December 28 1911
Forest Lake - Charles Boyd, who was so terribly burned in the fire at the home of H.B. Stone, last week, was taken to the Sayre Hospital on Christmas day. He will recover, but will probably lose his left hand. Charles is an orphan and is a bright, intelligent and courteous chap, and has the sympathy of all the people in the neighborhood. He was conscious throughout the awful ordeal and was very patient as well as thoughtful. His age is about eighteen years.
Dimock - Ray Jones has bought the feed and wagon shop of Lee Estus and will take possession in April. ALSO When you want a good book or paper to read, go to the Dimock Free Library, of Isa Mills, near the resident of W.L. Stilwell.
Montrose - James M. Sprout died at his home in Catasauqua, Pa., Dec. 23, 1911, aged 68. He was born in Montrose and was a brother of our townsman, Louis H. Sprout. The deceased studied medicine at Ann Arbor and practiced at one time with Dr. Halsey, but at the breaking out of the Civil War, enlisted in Co. B, 28th Regiment, Pennsylvania Militia. After his discharge he became a businessman, in which he was successful. He is survived by a wife and two sons.
Clarks Summit/Hallstead - Though it lacks official approval there is a belief in Lackawanna railroad circles that the board of directors will, with the new year, give serious consideration to building the cut-off from Clark’s Summit to Hallstead. Plans outlined call for the elimination of curvatures and grades, shortening of the road three miles. The whole, it is estimated, will cost approximately $14,000,000. What will be the biggest concrete bridge in the world is embodied in the plans. It will be near Nicholson, and will span two mountains across a valley. The Nicholson tunnel will be eliminated.
Brooklyn - Christmas tree entertainments were held in all three of the churches on Saturday evening, and in consequence many little folks were made happy. ALSO Ami Ely recently celebrated his 87th birthday. Mr. Ely has spent his entire life in Brooklyn and in his younger days was one of the staunch Democrats, and now with his mind active and mental faculty unimpaired, he is stronger in the faith. Mr. Ely enjoys the fruits of a well spent life, surrounded with his sons and grandchildren.
South Montrose - Mr. and Mrs. B.D. Titman are planning to move to South Montrose and will occupy John Struppler’s new house. Mr. Titman intends building a store on the Harper lot, near M.L. Lake’s residence, and will handle a complete line of general merchandise and also operate the Lehigh Valley coal business in that place.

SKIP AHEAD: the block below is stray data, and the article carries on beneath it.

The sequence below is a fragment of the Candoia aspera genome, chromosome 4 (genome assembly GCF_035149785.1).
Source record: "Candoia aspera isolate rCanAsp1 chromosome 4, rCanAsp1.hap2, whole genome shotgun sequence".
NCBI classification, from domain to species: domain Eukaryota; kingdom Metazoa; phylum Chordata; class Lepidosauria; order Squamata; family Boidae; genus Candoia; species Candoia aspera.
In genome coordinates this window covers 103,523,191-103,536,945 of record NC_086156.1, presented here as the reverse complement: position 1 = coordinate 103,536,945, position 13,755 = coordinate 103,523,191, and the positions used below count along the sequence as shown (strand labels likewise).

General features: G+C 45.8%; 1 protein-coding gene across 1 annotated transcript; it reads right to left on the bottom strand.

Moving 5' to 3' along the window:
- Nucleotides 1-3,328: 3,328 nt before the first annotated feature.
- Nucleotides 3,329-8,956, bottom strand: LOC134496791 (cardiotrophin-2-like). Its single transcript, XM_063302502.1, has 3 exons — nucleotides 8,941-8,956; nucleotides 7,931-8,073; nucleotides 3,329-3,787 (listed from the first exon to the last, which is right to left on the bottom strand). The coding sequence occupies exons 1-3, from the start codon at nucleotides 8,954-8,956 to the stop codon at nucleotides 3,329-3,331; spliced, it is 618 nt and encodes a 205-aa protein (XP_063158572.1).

Springville - Brown and Fassett have just completed modern coal pockets and will give this branch of their business special attention. These pockets are steel lined and with the latest screens, for delivering clean coal. This improvement will permit Brown & Fassett to give both better service and product with considerable saving in the way of handling.
East Ararat - J.W. Silver and son Leo are tearing down the factory of the Jefferson Chemical Company
Hallstead - The men who became dissatisfied about the change in foreman at the Herbeck-Demer’s Co. and quit work have started a factory in the Reckhow building and will manufacture cut glass ware.
Elk Lake - A party of six Scranton young ladies arrived in Montrose, Wednesday, en route to Elk Lake, where they have been spending a few days in the club house. The young women, with the exuberance of youth, thought it a fine stunt to pedestrianize from Montrose to the lake, a distance of six miles, evidently believing our muddy country roads as good as the Electric City’s pavements (owing to the absence of Trinidad asphalt). To date there are no reports of a “relief party” having been sent out. Three of the young ladies are daughters of Atty. C.S. Woodruff, formerly of Montrose.
Hopbottom - Christmas was rather an unpleasant day. Mud is plenty and it looks very much like an open winter.
Harford - Remember the concert to be given on Tuesday evening in the Methodist church by the colored jubilee singer, Prof. F.A. Morris. He is a singer, entertainer, humorist and orator. He sings the songs that were sung by the slaves.
Susquehanna - M.B. Belcher, one of Susquehanna’s most successful business men, dropped dead Sunday night. Funeral was held Tuesday afternoon with burial in Evergreen cemetery. ALSO J. Hoffman has resigned as roundhouse foreman to accept a position with the B. & O.
Fairdale - Wednesday at noon, at the home of Mr. and Mrs. Jerome Smith, occurred the marriage of their daughter, Miss May Bell, to Paul H. Kiefer, of Jessup, the ceremony being performed by Rev. Cole, of Rush. They were attended by Mr. and Mrs. Wm. Bell. Miss Helen Alger played Lohengrin’s wedding march. The bride wore a gown of dark blue and carried white carnations. After the ceremony a bountiful dinner was served to about 35 guests.
Forest City - There was a slight fall of “the beautiful,” Sunday night, just enough to give a Christmas coating. It is gone, and we are again knee deep in mud.
News Brief - A new type of station construction has been adopted by the Lehigh Valley Railroad. The Company has built a number of passenger stations entirely of terra cotta, to make them absolutely safe from fire. The terra cotta is not visible in the completed structure. It is in the form of hollow bricks, which are covered by plaster inside the building and stucco on the outside. The fireproof qualities of the material are established by severe tests. As additional advantages, due to the fact that the dead air space made the blocks non conductors of heat, is that the stations are warmer in winter and cooler in summer than if they were of wood or bricks.